Blog by Steve Laug
This old pipe came to me in a lot that was a gift from a friend and it was in very rough shape. The bowl covered in varnish and the rim had been used to hammer nails. There was not one smooth surface on the rim of the pipe. The outer edge of the bowl was very rough particular on the backside with chunks of briar missing. There were several fills on the bowl – on both sides that were missing and there were large deep scratches on the bottom of the bowl.
I have included a close-up photo of the rim to show the extent of the damage. I also took some close-up photos of the stamping to give an idea of what that looks like. The shank is stamped on the right side with the words MADE IN FRANCE. On the left side it is stamped with a double line of XXXX’s. I interpret that as the stamping that a pipe company uses to declare a pipe a REJECT. Some of the English companies actually stamp the pipe reject while others X out the stamping. In this case I was able to read through the X’s and see that underneath it was stamped La Fond’s Vintage on the first line and below that it read Algerian Briar. There is not a shape number on the shank.
I looked in Who Made That Pipe to see if I could find any information on the brand. The book listed that the brand was unknown but was English made. I looked on pipephil’s site, Pipes: Logos and Markings and found the listing below http://www.pipephil.eu/logos/en/logo-l1.html. The left side of the shank on the pipe I am working on is stamped identically to the one in the photo. The right side of mine says Made in France instead of Made in England. There is also no shape number on the one I have. I think that an educated guess can be made regarding the company behind this brand of pipe. Looking at the shape of the pipe and the shape number on the pipe in the photo it looks to me that the brand may well have been a sub brand of GBD. Certainly the 9436 shape number matches the same shape number that GBD stamped on that shape pipe.
As I have been doing lately, I reamed the bowl with a PipNet pipe reamer to take the cake back to bare briar. I wanted to see if there was any significant damage to the inside walls of the bowl considering the damage everywhere else. After reaming I would need to sand the inside of the bowl as the cake was both crumbly in some places and hard and pitted in others.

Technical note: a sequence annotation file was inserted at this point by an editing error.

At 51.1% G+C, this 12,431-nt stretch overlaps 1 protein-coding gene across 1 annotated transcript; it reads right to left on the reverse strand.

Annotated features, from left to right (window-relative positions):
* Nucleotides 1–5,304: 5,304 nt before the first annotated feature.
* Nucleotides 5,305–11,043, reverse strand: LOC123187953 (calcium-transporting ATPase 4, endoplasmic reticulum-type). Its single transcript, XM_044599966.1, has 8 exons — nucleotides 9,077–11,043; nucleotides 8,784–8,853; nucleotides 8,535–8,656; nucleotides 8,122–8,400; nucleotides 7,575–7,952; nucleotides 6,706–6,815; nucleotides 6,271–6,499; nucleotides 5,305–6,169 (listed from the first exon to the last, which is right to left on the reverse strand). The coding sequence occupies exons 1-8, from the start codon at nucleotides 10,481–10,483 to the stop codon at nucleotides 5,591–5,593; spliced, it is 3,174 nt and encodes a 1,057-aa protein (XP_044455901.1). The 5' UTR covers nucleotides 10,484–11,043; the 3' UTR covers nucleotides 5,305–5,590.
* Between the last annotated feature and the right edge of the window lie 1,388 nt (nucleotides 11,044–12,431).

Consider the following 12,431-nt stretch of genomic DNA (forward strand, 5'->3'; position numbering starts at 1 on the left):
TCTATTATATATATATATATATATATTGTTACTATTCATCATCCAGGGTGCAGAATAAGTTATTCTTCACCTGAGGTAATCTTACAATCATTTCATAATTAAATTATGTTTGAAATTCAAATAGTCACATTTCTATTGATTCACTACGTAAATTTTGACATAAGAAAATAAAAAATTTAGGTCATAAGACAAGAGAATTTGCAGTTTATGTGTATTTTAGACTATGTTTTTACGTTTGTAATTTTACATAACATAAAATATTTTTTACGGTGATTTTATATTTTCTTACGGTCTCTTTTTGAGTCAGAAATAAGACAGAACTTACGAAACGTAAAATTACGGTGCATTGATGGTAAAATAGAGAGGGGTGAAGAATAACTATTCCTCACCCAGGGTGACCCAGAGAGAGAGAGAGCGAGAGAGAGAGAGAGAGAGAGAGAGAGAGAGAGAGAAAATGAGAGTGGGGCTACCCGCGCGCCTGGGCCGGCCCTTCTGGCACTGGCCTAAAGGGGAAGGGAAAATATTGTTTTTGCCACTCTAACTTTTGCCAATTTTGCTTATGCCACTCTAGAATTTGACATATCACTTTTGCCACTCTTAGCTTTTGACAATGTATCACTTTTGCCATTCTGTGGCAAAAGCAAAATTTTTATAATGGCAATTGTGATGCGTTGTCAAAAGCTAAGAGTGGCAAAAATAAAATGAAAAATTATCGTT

The rim damage made it necessary to top the bowl to remove as much of it as possible. I used the topping board and 220 grit sandpaper to do the work. I removed as much of the top of the rim as possible without changing the overall appearance of the pipe. I was able to remove the majority of the damage. There were still some missing chunks of briar on the back side of the bowl near the top edge that I would need to address in a different manner. I wiped the bowl down with acetone on cotton pads to remove the varnish coat that covered the bowl and shank. Fortunately it came off quite easily. At least they did not coat the bowl with urethane or some other modern plastic coat. I worked on the damaged areas and the missing fills to make sure that I was able to get the grit and grime out of the holes.
I picked out any pieces of debris in the divots and wiped it down one final time. I filled the holes with briar dust and then dripped clear super glue on top of the briar dust. I added more briar dust and more glue until I had the surfaces built up and repaired.
I sanded the repairs with 220 grit sandpaper to blend the patches into the surrounding briar. It took a bit of sanding to smooth things out and leave the patches only in the holes that needed to be repaired and not on the surface of the bowl. Once the surface was smooth I sanded the areas with a medium and fine grit sanding sponge to remove the scratches.
I sanded the inside of the bowl and then scrubbed out the bowl, shank and stem with pipe cleaners, cotton swabs and isopropyl alcohol. I scrubbed until the shank was clean. I used the stain pens to blend in the sanded areas with the colour of the rest of the bowl. I used it on the rim and the repairs around the bowl. I blended light brown and dark brown stain pens to get the colour to match. I sanded the bowl and rim with a fine grit sanding block to feather in the stained areas.
I would need to wax and polish the bowl once I had finished with the stem but it was done for the time being. I turned to the stem and sanded it with 220 grit sandpaper to remove the ripples in the vulcanite on the top and bottom of the stem from the button toward the bowl for about 1 ½ inches. It was obvious and ugly in my opinion. I finished smoothing out the stem surface and then sanded it with a medium and a fine grit sanding sponge to smooth out the scratches.
There was some oxidation on the stem that needed some more work so I repeated the process until the oxidation was removed. I wet sanded the stem with 1500-2400 grit micromesh sanding pads. I rubbed the stem down with Obsidian Oil and then dry sanded it with 3200-4000 grit pads and gave it another coat of oil I finished sanding with the micromesh pads dry sanding with 6000-12000 grit. I gave the stem a final coat of Obsidian Oil and let it dry.
I buffed the pipe with Blue Diamond on the buffing wheel and then gave it multiple coats of carnauba wax. I buffed it with a clean flannel buffing pad and then took it back to the work table and hand buffed it with a microfibre cloth. Dave Gossett wrote about doing that several blogs ago and I have been doing it ever since. It seems to add depth to the shine that a buffer alone does not give. The finished pipe is shown in the photos below. I took the photos outside in the waning light of the day. I really like the look of the pipe in the grass. The green sets off the colours of the briar and the black of the stem. This old timer is ready for a long life ahead of service to whoever takes it home to their rotation. Thanks for looking.